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Publication numberUS7236615 B2
Publication typeGrant
Application numberUS 11/095,984
Publication dateJun 26, 2007
Filing dateMar 31, 2005
Priority dateApr 21, 2004
Fee statusPaid
Also published asUS20060034495
Publication number095984, 11095984, US 7236615 B2, US 7236615B2, US-B2-7236615, US7236615 B2, US7236615B2
InventorsMatthew L. Miller, Margarita Osadchy, Yann LeCun
Original AssigneeNec Laboratories America, Inc.
Export CitationBiBTeX, EndNote, RefMan
External Links: USPTO, USPTO Assignment, Espacenet
Synergistic face detection and pose estimation with energy-based models
US 7236615 B2
Abstract
A method for human face detection that detects faces independently of their particular poses and simultaneously estimates those poses. Our method exhibits an immunity to variations in skin color, eyeglasses, facial hair, lighting, scale and facial expressions, and others. In operation, we train a convolutional neural network to map face images to points on a face manifold, and non-face images to points far away from that manifold, wherein that manifold is parameterized by facial pose. Conceptually, we view a pose parameter as a latent variable, which may be inferred through an energy-minimization process. To train systems based upon our inventive method, we derive a new type of discriminative loss function that is tailored to such detection tasks. Our method enables a multi-view detector that can detect faces in a variety of poses, for example, looking left or right (yaw axis), up or down (pitch axis), or tilting left or right (roll axis). Systems employing our method are highly-reliable, run at near real time (5 frames per second on conventional hardware), and is robust against variations in yaw (±90°), roll(±45°), and pitch(±60°).
Images(5)
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Claims(5)
1. A computer-implemented method of face detection and pose estimation, the method comprising the following steps: training a convolutional neural network to map facial images to points on a face manifold, parameterized by facial pose, and to map non-facial images to points away from the face manifold; and simultaneously determining, whether an image is a face from its proximity to the face manifold and an estimate of facial pose of that image from its projection to the face manifold;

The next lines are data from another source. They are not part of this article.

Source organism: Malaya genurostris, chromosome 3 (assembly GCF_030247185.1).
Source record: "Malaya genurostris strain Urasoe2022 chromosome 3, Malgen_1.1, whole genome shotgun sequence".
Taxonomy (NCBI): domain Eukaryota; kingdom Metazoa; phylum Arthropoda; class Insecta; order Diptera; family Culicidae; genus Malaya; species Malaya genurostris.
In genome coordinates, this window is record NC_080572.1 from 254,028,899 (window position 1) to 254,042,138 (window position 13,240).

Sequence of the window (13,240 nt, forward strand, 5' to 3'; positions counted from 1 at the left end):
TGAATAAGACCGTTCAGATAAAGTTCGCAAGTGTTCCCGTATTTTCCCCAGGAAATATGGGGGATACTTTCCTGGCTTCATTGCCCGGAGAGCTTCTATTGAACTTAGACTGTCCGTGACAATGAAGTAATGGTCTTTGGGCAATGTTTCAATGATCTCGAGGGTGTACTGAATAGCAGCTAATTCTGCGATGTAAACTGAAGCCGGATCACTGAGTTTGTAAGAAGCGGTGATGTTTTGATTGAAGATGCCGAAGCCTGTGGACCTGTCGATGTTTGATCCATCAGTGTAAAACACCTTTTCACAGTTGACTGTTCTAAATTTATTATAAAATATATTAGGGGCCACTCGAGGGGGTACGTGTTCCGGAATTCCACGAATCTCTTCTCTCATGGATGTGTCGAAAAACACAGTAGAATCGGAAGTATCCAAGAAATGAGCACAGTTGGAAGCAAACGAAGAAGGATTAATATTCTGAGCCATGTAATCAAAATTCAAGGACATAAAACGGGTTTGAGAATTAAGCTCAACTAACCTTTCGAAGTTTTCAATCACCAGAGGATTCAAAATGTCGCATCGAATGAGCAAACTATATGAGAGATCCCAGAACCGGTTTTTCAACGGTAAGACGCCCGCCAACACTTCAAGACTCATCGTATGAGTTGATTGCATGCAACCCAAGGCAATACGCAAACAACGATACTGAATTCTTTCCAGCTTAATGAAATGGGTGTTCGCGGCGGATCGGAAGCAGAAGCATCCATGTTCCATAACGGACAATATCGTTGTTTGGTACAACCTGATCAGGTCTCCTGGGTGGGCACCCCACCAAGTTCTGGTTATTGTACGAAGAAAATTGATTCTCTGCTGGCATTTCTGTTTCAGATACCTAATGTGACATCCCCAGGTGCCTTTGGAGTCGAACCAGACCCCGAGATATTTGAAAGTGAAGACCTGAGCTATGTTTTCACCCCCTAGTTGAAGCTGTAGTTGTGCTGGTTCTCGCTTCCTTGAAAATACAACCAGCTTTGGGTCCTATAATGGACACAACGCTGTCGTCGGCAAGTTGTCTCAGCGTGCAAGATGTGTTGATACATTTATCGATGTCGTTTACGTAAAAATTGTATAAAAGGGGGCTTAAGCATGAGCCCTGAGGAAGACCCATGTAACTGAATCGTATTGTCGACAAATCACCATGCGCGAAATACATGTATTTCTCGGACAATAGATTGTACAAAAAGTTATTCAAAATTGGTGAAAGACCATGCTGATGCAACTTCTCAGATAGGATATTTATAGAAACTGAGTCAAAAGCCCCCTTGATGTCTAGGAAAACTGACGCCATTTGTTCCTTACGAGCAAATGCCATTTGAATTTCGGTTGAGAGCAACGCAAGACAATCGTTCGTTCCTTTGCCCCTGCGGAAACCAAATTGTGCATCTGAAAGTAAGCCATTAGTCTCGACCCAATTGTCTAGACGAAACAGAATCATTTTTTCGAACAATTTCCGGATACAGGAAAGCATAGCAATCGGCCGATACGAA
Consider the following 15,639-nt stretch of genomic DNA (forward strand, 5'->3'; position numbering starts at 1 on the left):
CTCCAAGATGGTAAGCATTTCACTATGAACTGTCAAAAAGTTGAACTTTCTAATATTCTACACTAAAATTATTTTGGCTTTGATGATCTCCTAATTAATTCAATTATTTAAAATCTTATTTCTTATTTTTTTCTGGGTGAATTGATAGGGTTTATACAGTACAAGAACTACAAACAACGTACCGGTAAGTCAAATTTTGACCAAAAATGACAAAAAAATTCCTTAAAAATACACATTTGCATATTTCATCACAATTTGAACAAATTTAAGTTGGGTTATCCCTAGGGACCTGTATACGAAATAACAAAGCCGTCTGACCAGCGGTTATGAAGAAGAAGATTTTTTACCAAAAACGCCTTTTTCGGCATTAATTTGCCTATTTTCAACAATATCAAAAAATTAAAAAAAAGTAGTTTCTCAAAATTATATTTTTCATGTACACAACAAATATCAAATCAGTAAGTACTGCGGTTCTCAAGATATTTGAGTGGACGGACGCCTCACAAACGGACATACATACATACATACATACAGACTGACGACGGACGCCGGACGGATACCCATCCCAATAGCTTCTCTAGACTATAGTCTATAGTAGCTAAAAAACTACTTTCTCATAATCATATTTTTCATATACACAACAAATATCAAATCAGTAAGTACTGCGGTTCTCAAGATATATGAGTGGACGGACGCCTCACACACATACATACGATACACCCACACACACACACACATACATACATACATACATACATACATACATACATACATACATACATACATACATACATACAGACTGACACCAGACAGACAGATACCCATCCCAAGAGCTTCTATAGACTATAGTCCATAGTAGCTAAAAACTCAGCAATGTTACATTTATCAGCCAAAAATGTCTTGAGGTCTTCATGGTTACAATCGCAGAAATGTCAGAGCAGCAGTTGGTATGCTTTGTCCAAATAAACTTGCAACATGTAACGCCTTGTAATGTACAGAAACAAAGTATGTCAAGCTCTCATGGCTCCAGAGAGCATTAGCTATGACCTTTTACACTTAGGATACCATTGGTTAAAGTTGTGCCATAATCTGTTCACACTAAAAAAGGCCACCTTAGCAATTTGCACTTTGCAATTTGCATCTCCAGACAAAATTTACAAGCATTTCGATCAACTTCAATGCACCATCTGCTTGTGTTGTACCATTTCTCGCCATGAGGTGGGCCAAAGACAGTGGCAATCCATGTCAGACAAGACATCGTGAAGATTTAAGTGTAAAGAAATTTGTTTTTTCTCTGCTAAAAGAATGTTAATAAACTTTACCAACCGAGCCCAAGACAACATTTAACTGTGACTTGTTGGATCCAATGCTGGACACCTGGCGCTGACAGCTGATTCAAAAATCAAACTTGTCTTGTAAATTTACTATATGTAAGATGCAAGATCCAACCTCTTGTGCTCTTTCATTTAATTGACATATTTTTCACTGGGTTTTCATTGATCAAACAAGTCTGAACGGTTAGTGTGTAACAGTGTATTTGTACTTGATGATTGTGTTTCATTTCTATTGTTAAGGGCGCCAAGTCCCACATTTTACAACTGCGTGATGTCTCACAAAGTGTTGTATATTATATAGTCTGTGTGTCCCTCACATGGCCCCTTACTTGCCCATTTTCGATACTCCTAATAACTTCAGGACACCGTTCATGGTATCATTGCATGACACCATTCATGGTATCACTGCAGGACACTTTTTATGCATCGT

wherein the training step further comprises the step(s) of: optimizing a loss function of three variables, wherein said variables include image, pose, and face/non-face characteristics of an image;
wherein the loss function is represented by:
Loss ( W ) = 1 S 1 i εS 1 L 1 ( W , Z i , X i ) + 1 S 0 i εS 1 L 0 ( W , X i ) ;
where S1 is the set of training faces, S0 is the set of non-faces, L3(W,Z1,X1) and L0(W,X1) are loss functions for a face sample (with a known pose) and non-face sample, respectively.
2. The method of claim 1, wherein said determination step comprises the step(s) of:
clamping X to an observed value (the image), and finding the values of Z and Y that minimize an energy function EW(Y,Z,X) according to the following relationship:

( Y, Z )=arg minYε{Y},Zε{Z} E W(Y,Z,X)
where {Y}={0, 1} and {Z}=[−90, 90]×[−45, 45] for yaw and roll variables.
3. The method of claim 2, wherein the energy function for a face EW(1,Z,X), is the distance between the point produced by the network GW(X) and the point with pose Z on the manifold F(Z) according to the following relationship:

E W(1,Z,X)=∥G W(X)−F(Z)∥.
4. The method of claim 3 wherein the energy function for a non-face EW(0,Z,X), is equal to a threshold constant T, independent of Z and X that may be represented by the following relationship:

E W(Y,Z,X)=Y∥G W(X)−F(Z)∥+(1−Y)T.
5. The method of claim 1 wherein the determination step comprises:
finding an output label and pose having the smallest energy according to the following relationship:

Z=arg minZε{Z} ∥G W(X)−F(Z)∥+)1−Y)T;
comparing this minimum distance, ∥GW(X)−F( Z)∥, to threshold T;
classifying X as a face if the minimum distance is smaller than T, otherwise classifying X as a non-face.
Description
CROSS REFERENCE TO RELATED APPLICATIONS

This application claims the benefit of U.S. Provisional Application No. 60/599,986 filed on Apr. 6, 2004, the contents of which are incorporated herein by reference.

FIELD OF THE INVENTION

The present invention relates generally to the field of human face detection and in particular to human face detection and facial pose estimation.

BACKGROUND OF THE INVENTION

The detection of human faces in natural images and videos is a key component of a variety of applications in human-computer interaction, search and indexing, security and surveillance. As a result, face detection approaches—and in particular learning-based approaches to face detection abound—including real-time methods such as those described by P. Viola and M. Jones, in a paper entitled “Rapid Object Detection Using a Boosted Cascade of Simple Features”, which appeared in Proceedings, IEEE Conf. on Computer Vision and Pattern Recognition, pp. 511-518 in 2001. Approaches based on convolutional networks have also been explored and described in various publications, including a paper by R. Vaillant, C. Monrocq and Y. LeCun entitled “Original Approach For the Localisation of Objects in Images”, that appeared in IEEE Proc. on Vision, Image, and Signal Processing, vol 141(4): pp. 245-250 in August 1994 and one by C. Garcia and M. Delakis entitled “A Naural Architecture for Fast and Robust Face Detection”, which appeared in IEEE-IAPR Int. Conference on Pattern Recognition, pp. 40-43, in 2002.